This is a rider’s eye view of the Warhorse cockpit. Between the aerobars is one of three water bottles mounted on the bike. Strapped to the left aerobar is the backup headlight. On the right aerobar is an old analog cyclocomputer which tracks my daily mileage. Between the armpads is the gps, a Garmin Oregon 600. Also on the right aerobar sandwiched between the gps and the water bottle cage is the control button for the main headlight, a dynamo powered B&M Luxos U. This headlamp can also recharge electronic devices via USB. Underneath the left armrest a Revelate feedbag where I keep the day’s munchies. The rear-view mirror is essential for knowing the length of the vehicles that are passing me.

These are my sleeping accommodations for the TransAmerica Bike Race. It consists of a Sierra Designs Backcountry Bivy, a Klymit Inertia sleeping pad, and a Mountain Hardwear Ratio sleeping bag. The whole kit is rated at around 20 deg. F, takes about 5 minutes to set up and about 30 minutes (with a little cursing) stuffing it back in to the saddle bag. The whole setup weighs around 3 ½ lbs and takes up 1/3 less space in the saddle bag than my similarly rated synthetic sleeping bag alone. It is a bit heavier than some setups sewn out of space age materials but the items are readily available in stores. Having field-tested the setup during training I’ve come to realize that sleep quality during the race will be poor to nonexistent.

 This is my weapon of choice for the Trans Am Bike Race. It is a 2004 Bianchi Giro. Possessing an aluminum/carbon frame and racing geometry, the bike may not be the first pick for many hardcore bikepackers. The bicycle however fits me well, it climbs fast and most of all I am intimately acquainted with the machine’s peccadilloes both as a rider and its mechanic. The Revelate Viscacha and Jerrycan are both mounted on the steed. Over the next few weeks I will gradually add payload to the bike, adjusting my body to the way it handles.

A local tifosi painted this bit of encouragement on one of the steeper climbs in my 100-mile weeknight training rides. As I get ready for the TransAmerica Bike Race I’ve begun to notice subtle yet unmistakeable changes to my physiology. My metabolism is redlined. I now need to eat constantly otherwise I bonk hard even when off the bike. My wife tells me I radiate heat, being in my general vicinity feels like standing next to a blast furnace.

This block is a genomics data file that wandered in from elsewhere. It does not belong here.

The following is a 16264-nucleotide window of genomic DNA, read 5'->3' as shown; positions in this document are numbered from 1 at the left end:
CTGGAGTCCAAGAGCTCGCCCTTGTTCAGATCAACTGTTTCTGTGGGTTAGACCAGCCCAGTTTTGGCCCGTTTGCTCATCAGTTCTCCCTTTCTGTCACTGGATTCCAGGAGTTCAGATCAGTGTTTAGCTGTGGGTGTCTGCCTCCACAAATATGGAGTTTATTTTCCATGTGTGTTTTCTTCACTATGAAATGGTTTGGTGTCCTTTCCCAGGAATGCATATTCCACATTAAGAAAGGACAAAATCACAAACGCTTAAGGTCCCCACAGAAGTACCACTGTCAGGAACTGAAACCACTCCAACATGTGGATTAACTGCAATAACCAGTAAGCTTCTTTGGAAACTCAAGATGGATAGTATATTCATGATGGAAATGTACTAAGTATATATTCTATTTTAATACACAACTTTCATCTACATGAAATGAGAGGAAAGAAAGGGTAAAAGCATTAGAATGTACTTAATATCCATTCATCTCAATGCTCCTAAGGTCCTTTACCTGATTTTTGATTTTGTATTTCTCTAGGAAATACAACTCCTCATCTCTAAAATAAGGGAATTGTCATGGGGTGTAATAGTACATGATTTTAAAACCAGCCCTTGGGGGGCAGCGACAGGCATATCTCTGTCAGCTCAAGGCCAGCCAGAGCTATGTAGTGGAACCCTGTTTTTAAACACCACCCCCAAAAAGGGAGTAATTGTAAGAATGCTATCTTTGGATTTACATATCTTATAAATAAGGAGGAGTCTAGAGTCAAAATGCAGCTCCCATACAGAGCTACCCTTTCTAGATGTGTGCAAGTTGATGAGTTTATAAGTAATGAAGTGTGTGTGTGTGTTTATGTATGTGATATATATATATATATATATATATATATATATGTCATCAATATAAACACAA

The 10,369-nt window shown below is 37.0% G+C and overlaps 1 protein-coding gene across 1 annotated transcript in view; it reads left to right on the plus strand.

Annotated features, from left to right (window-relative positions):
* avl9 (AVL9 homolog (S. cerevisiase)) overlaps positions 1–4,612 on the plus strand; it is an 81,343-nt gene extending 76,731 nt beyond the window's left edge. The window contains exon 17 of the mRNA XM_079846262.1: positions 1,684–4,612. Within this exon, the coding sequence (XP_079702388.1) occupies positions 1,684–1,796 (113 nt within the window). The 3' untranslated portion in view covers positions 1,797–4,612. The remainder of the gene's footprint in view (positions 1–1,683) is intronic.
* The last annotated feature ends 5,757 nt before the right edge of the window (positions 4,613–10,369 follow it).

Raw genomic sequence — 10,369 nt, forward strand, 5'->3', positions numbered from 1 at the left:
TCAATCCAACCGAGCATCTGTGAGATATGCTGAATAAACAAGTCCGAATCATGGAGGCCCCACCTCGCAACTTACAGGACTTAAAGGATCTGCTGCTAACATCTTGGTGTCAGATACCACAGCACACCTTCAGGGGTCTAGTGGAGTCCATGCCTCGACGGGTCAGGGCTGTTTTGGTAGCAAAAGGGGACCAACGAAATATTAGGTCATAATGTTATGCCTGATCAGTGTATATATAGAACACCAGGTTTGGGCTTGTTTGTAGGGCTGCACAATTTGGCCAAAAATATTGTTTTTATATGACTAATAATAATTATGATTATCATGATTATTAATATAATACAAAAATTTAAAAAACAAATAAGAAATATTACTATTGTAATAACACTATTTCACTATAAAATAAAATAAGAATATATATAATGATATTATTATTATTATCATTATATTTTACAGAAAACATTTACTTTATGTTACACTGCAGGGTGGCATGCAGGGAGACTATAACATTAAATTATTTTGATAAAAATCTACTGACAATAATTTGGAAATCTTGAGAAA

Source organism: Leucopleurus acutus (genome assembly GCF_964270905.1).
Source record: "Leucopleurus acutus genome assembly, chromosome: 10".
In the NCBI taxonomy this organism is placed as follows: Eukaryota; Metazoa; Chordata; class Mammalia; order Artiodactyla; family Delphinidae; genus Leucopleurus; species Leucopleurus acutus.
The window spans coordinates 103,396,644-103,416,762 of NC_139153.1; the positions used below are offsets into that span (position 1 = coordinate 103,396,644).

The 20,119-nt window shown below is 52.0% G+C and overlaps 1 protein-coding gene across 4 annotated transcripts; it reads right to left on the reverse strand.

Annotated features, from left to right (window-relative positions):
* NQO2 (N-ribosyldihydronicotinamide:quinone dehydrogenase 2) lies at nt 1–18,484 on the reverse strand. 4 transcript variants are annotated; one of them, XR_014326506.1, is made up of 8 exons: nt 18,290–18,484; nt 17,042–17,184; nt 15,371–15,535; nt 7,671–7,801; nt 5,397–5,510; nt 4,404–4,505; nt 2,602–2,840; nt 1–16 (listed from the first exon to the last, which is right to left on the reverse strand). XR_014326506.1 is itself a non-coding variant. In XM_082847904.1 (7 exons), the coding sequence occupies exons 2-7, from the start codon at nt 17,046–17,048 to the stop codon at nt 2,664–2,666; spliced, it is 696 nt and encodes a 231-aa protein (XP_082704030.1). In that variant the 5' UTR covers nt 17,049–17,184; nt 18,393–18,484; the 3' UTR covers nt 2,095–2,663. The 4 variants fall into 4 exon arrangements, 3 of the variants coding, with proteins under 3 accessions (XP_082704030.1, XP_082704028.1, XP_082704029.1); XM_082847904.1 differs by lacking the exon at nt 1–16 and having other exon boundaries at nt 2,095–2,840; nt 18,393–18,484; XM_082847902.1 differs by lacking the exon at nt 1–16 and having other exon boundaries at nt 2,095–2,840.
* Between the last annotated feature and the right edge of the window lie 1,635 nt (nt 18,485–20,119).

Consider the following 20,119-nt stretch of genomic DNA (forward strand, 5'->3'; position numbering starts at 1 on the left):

Why am I putting myself through this crushing load of pain and suffering? That’s a difficult question for me to answer.

I can say that being a part of this event while still in its infancy allows for more leeway in experimentation and creativity. I can say that I look forward to all the amazing scenery that I will witness during the ride. I can also say with the utmost conviction that this activity is far easier on my marriage than my previous hobby of climbing the Cascade volcanoes solo. In winter.

   This is the bicycle ridden by Mike Hall, winner of the 2014 Trans America bike race and represents the new standard in endurance bike-packing. Everything the rider needs is contained in frame packs that attach directly to the bicycle. This setup not only obviates the need for front and rear racks (which can break) but also creates far less aerodynamic drag than panniers. The frame packs have been designed to sit inline with the bike frame or within the slipstream of the rider.
   Mike Hall’s packs are made by Apidura, a European manufacturer. I have chosen to have my custom frame packs built by Revelate Designs and Porcelain Rocket. 

These canisters of powdered drink mix represent roughly a week’s worth of calories needed to participate in the TransAmerica Bike Race.  A single-stage 4,233 mile long race from Astoria, Oregon to Yorktown, Virginia, the Trans Am Bike Race as it is sometimes called is easily the longest and most grueling road race in the Western Hemisphere.

My wild guess is that I will burn approximately 15,000-20,000 calories a day during the race. This can come up to a grand total of over 400,000 calories for the event. Drinking some of those calories helps mitigate that onslaught of food. Taking nourishment in liquid form also allows for more time riding and removes the real possibility of gastric distress caused by eating heavy meals of varying quality along the race route. I would like to thank Hammer Nutrition for sponsoring me for this race. Clicking on the image gets you to Hammer online store. The discount will tally as you place items in your shopping cart.

The Warhorse on the workstand in the process of getting stripped down, cleaned, and new componentry installed. For 11 years the mount ran perfectly on Campagnolo’s Ergopower 9 groupset. Unfortunately the craftsmen in Vicenza have made their products both too expensive and inaccessible for the average rider. If Campy spare parts and wheelsets are hard to come by in a bike-crazy town like Portland, Oregon then the situation will be much worse in smaller towns along the race route. Pragmatism wins out over loyalty as I make the switch to Shimano Ultegra 10-speed.

This illustration for the Trans America Bike Race was commissioned by Nathan Jones, the race organizer. He wanted to show both the Astoria and the Yorktown columns in one image while capturing the grandeur, the immense scale, and sheer magnitude of the race. The image serves as the banner on the race’s Facebook page. You can see more examples of my work here and here.
The image is now for sale both as prints and as t-shirts. You can find these items at my store.